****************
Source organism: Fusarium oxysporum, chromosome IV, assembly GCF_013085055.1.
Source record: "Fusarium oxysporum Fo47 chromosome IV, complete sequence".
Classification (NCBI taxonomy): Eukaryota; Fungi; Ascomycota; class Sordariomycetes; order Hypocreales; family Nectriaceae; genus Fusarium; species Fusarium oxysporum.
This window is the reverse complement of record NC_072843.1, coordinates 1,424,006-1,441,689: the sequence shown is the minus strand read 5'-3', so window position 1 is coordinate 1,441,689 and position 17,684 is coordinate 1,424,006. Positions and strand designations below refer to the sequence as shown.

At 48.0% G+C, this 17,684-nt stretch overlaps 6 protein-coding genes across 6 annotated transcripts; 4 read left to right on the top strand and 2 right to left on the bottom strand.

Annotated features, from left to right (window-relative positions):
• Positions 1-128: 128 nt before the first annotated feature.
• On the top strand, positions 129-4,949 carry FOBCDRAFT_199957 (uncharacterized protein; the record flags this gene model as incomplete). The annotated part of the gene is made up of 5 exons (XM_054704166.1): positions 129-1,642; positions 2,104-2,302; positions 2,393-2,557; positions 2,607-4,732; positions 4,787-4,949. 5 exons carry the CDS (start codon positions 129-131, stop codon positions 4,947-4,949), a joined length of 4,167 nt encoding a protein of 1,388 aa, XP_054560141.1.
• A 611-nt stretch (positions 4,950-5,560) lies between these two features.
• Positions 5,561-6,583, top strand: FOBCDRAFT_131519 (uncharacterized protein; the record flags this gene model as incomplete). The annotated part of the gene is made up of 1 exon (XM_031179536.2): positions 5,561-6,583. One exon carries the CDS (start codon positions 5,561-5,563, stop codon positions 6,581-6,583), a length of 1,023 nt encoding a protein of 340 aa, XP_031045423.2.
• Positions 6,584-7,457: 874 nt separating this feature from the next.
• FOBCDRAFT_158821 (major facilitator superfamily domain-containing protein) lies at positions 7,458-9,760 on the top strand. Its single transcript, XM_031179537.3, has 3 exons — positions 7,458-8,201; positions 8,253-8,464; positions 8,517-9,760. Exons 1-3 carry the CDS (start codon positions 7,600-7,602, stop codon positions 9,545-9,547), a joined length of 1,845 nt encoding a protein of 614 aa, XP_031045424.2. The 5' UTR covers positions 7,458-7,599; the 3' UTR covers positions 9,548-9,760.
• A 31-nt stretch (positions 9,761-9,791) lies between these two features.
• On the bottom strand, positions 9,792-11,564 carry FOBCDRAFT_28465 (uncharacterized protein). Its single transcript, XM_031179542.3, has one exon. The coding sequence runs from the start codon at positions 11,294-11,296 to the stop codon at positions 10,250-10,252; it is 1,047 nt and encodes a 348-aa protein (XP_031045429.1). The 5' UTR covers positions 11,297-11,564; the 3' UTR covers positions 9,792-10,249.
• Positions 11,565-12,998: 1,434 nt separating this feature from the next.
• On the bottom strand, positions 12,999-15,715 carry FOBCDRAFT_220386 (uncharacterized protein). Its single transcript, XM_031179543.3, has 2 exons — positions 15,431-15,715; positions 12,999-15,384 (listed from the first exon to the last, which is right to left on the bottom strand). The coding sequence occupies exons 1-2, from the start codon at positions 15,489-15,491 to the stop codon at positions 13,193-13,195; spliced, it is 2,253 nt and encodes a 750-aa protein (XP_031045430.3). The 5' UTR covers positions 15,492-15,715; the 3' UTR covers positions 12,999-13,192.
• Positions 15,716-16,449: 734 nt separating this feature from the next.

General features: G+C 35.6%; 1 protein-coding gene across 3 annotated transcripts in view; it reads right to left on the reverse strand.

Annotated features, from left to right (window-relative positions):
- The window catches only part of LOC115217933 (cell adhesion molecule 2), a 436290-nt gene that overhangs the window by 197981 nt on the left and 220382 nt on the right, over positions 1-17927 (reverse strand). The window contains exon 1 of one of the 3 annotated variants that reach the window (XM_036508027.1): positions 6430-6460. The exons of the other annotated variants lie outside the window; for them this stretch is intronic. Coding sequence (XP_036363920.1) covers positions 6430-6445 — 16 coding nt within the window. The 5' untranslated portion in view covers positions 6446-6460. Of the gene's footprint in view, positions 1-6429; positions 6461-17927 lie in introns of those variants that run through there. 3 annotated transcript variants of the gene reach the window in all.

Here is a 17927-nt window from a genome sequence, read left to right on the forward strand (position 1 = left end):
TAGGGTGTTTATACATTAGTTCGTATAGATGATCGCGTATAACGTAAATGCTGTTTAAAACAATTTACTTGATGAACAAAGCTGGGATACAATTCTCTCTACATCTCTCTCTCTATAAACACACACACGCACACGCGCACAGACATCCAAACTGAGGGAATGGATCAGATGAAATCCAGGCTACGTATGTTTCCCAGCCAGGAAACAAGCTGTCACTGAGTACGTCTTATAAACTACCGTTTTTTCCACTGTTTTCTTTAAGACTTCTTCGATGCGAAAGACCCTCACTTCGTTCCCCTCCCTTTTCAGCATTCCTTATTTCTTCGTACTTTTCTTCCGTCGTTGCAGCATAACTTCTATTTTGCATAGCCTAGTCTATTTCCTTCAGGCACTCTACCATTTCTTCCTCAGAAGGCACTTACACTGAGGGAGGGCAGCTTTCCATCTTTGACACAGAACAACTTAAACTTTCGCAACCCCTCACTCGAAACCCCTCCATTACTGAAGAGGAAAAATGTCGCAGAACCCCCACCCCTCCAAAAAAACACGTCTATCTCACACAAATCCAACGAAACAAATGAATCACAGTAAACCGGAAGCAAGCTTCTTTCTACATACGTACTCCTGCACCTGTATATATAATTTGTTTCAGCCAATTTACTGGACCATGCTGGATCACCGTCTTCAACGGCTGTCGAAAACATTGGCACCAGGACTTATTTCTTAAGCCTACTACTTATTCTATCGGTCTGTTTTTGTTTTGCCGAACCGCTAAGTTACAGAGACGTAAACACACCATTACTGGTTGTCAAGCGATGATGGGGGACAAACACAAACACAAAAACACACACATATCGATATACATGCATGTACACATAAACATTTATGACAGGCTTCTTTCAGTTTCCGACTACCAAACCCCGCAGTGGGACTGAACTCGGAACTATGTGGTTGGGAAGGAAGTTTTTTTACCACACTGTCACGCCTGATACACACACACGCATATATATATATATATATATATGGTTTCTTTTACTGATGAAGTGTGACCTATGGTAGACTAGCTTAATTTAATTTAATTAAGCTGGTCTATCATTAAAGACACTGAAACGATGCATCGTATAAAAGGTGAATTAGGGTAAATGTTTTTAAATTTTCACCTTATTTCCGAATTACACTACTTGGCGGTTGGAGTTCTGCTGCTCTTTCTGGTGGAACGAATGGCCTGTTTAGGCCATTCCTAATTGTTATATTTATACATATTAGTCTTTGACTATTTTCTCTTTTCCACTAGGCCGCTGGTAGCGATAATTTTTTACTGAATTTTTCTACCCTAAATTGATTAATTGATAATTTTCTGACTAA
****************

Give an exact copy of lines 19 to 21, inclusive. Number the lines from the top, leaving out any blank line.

Annotated features, from left to right (window-relative positions):
- The window catches only part of LOC115217933 (cell adhesion molecule 2), a 436290-nt gene that overhangs the window by 197981 nt on the left and 220382 nt on the right, over positions 1-17927 (reverse strand). The window contains exon 1 of one of the 3 annotated variants that reach the window (XM_036508027.1): positions 6430-6460. The exons of the other annotated variants lie outside the window; for them this stretch is intronic. Coding sequence (XP_036363920.1) covers positions 6430-6445 — 16 coding nt within the window. The 5' untranslated portion in view covers positions 6446-6460. Of the gene's footprint in view, positions 1-6429; positions 6461-17927 lie in introns of those variants that run through there. 3 annotated transcript variants of the gene reach the window in all.

Here is a 17927-nt window from a genome sequence, read left to right on the forward strand (position 1 = left end):